Hi Poudre River Lovers! THANK YOU FOR YOUR SUPPORT. YOU CAN DONATE ONLINE BY CLICKING HERE. We're aggressively working to protect and restore the Cache la Poudre River by suing in court, fighting for better regulations, and countering the lies and propaganda. First, we are actively in the 'briefing' schedule in our state district court case against the proposed, massive, river-destroying reservoir called the "Northern Integrated Supply Project" (NISP). Recall, the former Larimer County Commissioners, Steve Johnson and Tom Donnelly, gave a permit to NISP over 2 years ago and we immediately sued the County. That case is playing out in court and we may have a decision by the district court judge in the next 6 months. We're arguing tenaciously that NISP would irreparably damage the Poudre River by diverting so much water out of the river through Fort Collins. Win, lose, or draw, we will keep fighting and take the case all the way to the Colorado Supreme Court if we have to! We're also continuing to prepare our lawsuit against the U.S. Army Corps of Engineers for giving a permit to NISP. That case will play out in federal court in Denver, and who knows, the Poudre River may get its day in court with the U.S. Supreme Court in Washington D.C. as well. Second, the Fort Collins City Council recently considered new "1041 regulations" that would be required of NISP, and we testified to the Council to make sure the regulations are as strong as possible. Recall, the City has voted to "OPPOSE NISP", which was great news two years ago, and we are keeping the river's health front and center in the minds and eyes of the City Council. NISP would further degrade the Poudre River through Fort Collins as well as partially ruin the new $20 million Whitewater Park by removing so much water out of the river. We will do everything we can to protect the river in Fort Collins and get as strong of regulations from the City as possible. Finally, at that same Fort Collins City Council meeting on Feb. 8th, proponents of NISP stood up and told their tired, false story about how they think NISP would "improve the health of the Poudre River". This propaganda is ridiculous, and we continue to confront it at every turn. Take a look here on our Facebook page (click here to read it) for our rebuttal to this propaganda. NISP has one single purpose -- to drain the river before it reaches Fort Collins and send the Poudre's precious water out to sprawling towns mostly in Weld County. We will counter the lies and propaganda at every turn. Thank you for your support! It's your support that keeps us in court, keeps us testifying, and keeps us rebutting the propaganda. You can donate online by clicking here. Gary Wockner and Mark Easter, Save The Poudre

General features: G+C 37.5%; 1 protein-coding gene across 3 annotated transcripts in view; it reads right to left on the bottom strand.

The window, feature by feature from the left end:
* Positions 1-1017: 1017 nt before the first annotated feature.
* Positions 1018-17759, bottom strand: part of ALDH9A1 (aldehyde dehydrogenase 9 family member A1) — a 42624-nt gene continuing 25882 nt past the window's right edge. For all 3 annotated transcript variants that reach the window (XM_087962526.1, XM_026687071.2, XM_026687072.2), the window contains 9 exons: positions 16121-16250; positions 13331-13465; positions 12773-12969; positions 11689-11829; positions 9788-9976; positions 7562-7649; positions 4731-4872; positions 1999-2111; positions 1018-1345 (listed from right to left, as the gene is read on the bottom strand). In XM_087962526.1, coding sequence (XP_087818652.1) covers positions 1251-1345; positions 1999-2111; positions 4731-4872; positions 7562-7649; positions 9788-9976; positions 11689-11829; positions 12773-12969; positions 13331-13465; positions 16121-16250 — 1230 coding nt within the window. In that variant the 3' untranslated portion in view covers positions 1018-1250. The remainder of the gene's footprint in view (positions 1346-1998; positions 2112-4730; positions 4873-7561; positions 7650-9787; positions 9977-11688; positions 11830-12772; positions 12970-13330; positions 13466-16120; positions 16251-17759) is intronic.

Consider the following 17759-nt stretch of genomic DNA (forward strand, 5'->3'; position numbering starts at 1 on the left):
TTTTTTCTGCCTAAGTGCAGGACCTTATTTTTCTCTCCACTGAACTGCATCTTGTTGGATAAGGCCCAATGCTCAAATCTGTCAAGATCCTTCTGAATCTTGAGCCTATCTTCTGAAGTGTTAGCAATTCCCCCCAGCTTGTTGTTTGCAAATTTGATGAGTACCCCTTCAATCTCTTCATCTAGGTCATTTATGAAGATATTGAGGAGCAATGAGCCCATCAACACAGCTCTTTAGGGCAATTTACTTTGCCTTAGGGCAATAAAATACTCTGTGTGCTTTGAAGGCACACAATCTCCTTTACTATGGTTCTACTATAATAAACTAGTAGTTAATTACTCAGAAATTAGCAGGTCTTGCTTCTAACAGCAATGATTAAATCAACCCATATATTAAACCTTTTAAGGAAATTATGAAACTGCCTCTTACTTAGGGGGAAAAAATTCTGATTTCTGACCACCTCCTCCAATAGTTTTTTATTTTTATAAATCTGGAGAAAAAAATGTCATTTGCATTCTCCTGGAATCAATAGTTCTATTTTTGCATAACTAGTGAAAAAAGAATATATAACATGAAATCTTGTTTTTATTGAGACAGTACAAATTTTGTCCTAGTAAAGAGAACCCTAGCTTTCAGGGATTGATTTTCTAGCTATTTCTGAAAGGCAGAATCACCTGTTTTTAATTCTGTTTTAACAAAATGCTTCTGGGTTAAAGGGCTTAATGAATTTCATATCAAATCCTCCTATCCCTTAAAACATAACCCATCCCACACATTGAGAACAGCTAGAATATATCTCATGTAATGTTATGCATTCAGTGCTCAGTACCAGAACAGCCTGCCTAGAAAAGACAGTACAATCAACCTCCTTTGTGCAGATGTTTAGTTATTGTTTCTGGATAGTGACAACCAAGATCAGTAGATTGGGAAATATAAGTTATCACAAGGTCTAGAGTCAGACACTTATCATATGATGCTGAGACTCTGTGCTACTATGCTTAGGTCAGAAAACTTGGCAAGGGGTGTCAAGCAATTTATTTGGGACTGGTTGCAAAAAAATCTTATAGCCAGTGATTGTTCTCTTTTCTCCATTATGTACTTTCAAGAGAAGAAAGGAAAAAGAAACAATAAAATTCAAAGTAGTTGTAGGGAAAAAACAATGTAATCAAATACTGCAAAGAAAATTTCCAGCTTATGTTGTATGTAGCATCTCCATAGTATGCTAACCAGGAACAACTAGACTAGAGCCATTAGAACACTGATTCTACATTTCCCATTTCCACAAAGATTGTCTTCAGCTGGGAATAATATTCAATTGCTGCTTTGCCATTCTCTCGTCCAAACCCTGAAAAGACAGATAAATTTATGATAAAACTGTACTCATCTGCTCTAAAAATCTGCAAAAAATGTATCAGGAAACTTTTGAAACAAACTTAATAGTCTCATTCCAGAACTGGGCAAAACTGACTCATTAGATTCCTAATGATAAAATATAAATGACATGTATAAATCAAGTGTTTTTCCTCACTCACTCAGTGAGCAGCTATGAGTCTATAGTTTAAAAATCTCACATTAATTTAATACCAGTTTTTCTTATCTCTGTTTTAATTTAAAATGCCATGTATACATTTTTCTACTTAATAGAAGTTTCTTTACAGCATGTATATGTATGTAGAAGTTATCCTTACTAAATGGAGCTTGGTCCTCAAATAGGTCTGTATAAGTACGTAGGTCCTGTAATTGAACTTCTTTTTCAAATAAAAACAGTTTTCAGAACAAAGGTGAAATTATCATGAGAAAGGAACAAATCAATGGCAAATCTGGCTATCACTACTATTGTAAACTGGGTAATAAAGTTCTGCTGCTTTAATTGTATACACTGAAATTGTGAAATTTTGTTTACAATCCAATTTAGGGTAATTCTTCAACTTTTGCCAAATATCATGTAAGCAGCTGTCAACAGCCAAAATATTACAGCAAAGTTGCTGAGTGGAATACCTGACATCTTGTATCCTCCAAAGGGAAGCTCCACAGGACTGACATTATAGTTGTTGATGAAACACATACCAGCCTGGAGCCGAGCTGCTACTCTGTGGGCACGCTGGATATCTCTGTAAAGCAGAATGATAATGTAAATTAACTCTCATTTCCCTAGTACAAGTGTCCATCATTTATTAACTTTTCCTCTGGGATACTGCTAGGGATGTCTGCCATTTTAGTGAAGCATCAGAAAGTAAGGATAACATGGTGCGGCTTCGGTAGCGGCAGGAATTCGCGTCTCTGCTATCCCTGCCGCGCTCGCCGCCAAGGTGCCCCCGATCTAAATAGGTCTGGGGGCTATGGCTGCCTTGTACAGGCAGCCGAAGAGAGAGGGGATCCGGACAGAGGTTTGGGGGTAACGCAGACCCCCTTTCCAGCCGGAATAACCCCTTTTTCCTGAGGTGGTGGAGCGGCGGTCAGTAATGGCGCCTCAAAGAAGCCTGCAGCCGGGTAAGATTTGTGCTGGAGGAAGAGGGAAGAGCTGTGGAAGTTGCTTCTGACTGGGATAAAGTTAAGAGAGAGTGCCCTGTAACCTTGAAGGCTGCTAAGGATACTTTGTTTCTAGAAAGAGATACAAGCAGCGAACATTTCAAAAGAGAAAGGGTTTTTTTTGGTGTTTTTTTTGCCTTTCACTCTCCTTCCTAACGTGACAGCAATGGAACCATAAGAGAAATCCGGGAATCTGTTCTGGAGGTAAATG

PRESS RELEASE: Save The Poudre Promotes “NATURE-BASED SOLUTION” To End Poudre River Dam Fights